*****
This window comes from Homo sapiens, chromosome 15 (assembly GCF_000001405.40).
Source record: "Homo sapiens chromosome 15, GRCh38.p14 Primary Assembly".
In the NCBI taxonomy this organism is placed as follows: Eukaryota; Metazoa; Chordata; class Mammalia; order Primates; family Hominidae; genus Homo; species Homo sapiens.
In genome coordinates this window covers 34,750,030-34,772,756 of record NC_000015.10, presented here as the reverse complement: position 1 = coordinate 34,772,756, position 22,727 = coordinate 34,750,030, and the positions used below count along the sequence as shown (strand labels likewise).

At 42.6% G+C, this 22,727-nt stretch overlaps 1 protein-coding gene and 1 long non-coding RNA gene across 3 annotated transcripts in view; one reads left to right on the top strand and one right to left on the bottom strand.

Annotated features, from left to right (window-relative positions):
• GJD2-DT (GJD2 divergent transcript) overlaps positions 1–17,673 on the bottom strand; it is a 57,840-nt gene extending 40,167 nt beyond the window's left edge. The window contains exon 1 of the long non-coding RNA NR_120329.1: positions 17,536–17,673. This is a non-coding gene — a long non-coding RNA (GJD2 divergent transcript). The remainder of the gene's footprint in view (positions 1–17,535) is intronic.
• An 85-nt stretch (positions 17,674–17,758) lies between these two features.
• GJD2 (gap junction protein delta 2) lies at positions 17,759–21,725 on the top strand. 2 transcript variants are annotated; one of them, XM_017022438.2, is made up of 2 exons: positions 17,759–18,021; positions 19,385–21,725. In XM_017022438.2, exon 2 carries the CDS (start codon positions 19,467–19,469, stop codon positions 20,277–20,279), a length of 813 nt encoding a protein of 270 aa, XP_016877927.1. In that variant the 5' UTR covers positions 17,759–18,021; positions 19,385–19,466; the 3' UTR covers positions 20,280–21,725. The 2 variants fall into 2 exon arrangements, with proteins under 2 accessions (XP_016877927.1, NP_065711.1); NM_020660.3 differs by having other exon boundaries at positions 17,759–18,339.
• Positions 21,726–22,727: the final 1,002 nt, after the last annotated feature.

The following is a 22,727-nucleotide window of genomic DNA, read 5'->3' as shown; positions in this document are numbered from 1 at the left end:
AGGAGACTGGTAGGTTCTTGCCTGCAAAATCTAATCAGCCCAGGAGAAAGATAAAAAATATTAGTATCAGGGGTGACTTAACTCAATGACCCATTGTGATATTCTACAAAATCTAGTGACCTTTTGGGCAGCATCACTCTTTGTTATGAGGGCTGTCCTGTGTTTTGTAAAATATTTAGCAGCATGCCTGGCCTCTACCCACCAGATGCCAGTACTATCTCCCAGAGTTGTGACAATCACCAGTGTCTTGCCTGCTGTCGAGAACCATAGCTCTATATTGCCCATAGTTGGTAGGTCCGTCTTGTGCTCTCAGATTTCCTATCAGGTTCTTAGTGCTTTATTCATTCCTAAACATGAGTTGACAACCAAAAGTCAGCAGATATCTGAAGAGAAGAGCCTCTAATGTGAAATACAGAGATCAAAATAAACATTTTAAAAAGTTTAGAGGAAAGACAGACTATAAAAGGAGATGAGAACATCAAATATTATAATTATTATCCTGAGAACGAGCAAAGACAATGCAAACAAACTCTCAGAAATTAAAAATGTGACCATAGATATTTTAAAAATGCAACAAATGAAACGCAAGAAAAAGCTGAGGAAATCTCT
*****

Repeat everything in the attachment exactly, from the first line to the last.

This window comes from Homo sapiens, chromosome 15 (assembly GCF_000001405.40).
Source record: "Homo sapiens chromosome 15, GRCh38.p14 Primary Assembly".
In the NCBI taxonomy this organism is placed as follows: Eukaryota; Metazoa; Chordata; class Mammalia; order Primates; family Hominidae; genus Homo; species Homo sapiens.
In genome coordinates this window covers 34,750,030-34,772,756 of record NC_000015.10, presented here as the reverse complement: position 1 = coordinate 34,772,756, position 22,727 = coordinate 34,750,030, and the positions used below count along the sequence as shown (strand labels likewise).

At 42.6% G+C, this 22,727-nt stretch overlaps 1 protein-coding gene and 1 long non-coding RNA gene across 3 annotated transcripts in view; one reads left to right on the top strand and one right to left on the bottom strand.

Annotated features, from left to right (window-relative positions):
• GJD2-DT (GJD2 divergent transcript) overlaps positions 1–17,673 on the bottom strand; it is a 57,840-nt gene extending 40,167 nt beyond the window's left edge. The window contains exon 1 of the long non-coding RNA NR_120329.1: positions 17,536–17,673. This is a non-coding gene — a long non-coding RNA (GJD2 divergent transcript). The remainder of the gene's footprint in view (positions 1–17,535) is intronic.
• An 85-nt stretch (positions 17,674–17,758) lies between these two features.
• GJD2 (gap junction protein delta 2) lies at positions 17,759–21,725 on the top strand. 2 transcript variants are annotated; one of them, XM_017022438.2, is made up of 2 exons: positions 17,759–18,021; positions 19,385–21,725. In XM_017022438.2, exon 2 carries the CDS (start codon positions 19,467–19,469, stop codon positions 20,277–20,279), a length of 813 nt encoding a protein of 270 aa, XP_016877927.1. In that variant the 5' UTR covers positions 17,759–18,021; positions 19,385–19,466; the 3' UTR covers positions 20,280–21,725. The 2 variants fall into 2 exon arrangements, with proteins under 2 accessions (XP_016877927.1, NP_065711.1); NM_020660.3 differs by having other exon boundaries at positions 17,759–18,339.
• Positions 21,726–22,727: the final 1,002 nt, after the last annotated feature.

The following is a 22,727-nucleotide window of genomic DNA, read 5'->3' as shown; positions in this document are numbered from 1 at the left end:
AGGAGACTGGTAGGTTCTTGCCTGCAAAATCTAATCAGCCCAGGAGAAAGATAAAAAATATTAGTATCAGGGGTGACTTAACTCAATGACCCATTGTGATATTCTACAAAATCTAGTGACCTTTTGGGCAGCATCACTCTTTGTTATGAGGGCTGTCCTGTGTTTTGTAAAATATTTAGCAGCATGCCTGGCCTCTACCCACCAGATGCCAGTACTATCTCCCAGAGTTGTGACAATCACCAGTGTCTTGCCTGCTGTCGAGAACCATAGCTCTATATTGCCCATAGTTGGTAGGTCCGTCTTGTGCTCTCAGATTTCCTATCAGGTTCTTAGTGCTTTATTCATTCCTAAACATGAGTTGACAACCAAAAGTCAGCAGATATCTGAAGAGAAGAGCCTCTAATGTGAAATACAGAGATCAAAATAAACATTTTAAAAAGTTTAGAGGAAAGACAGACTATAAAAGGAGATGAGAACATCAAATATTATAATTATTATCCTGAGAACGAGCAAAGACAATGCAAACAAACTCTCAGAAATTAAAAATGTGACCATAGATATTTTAAAAATGCAACAAATGAAACGCAAGAAAAAGCTGAGGAAATCTCT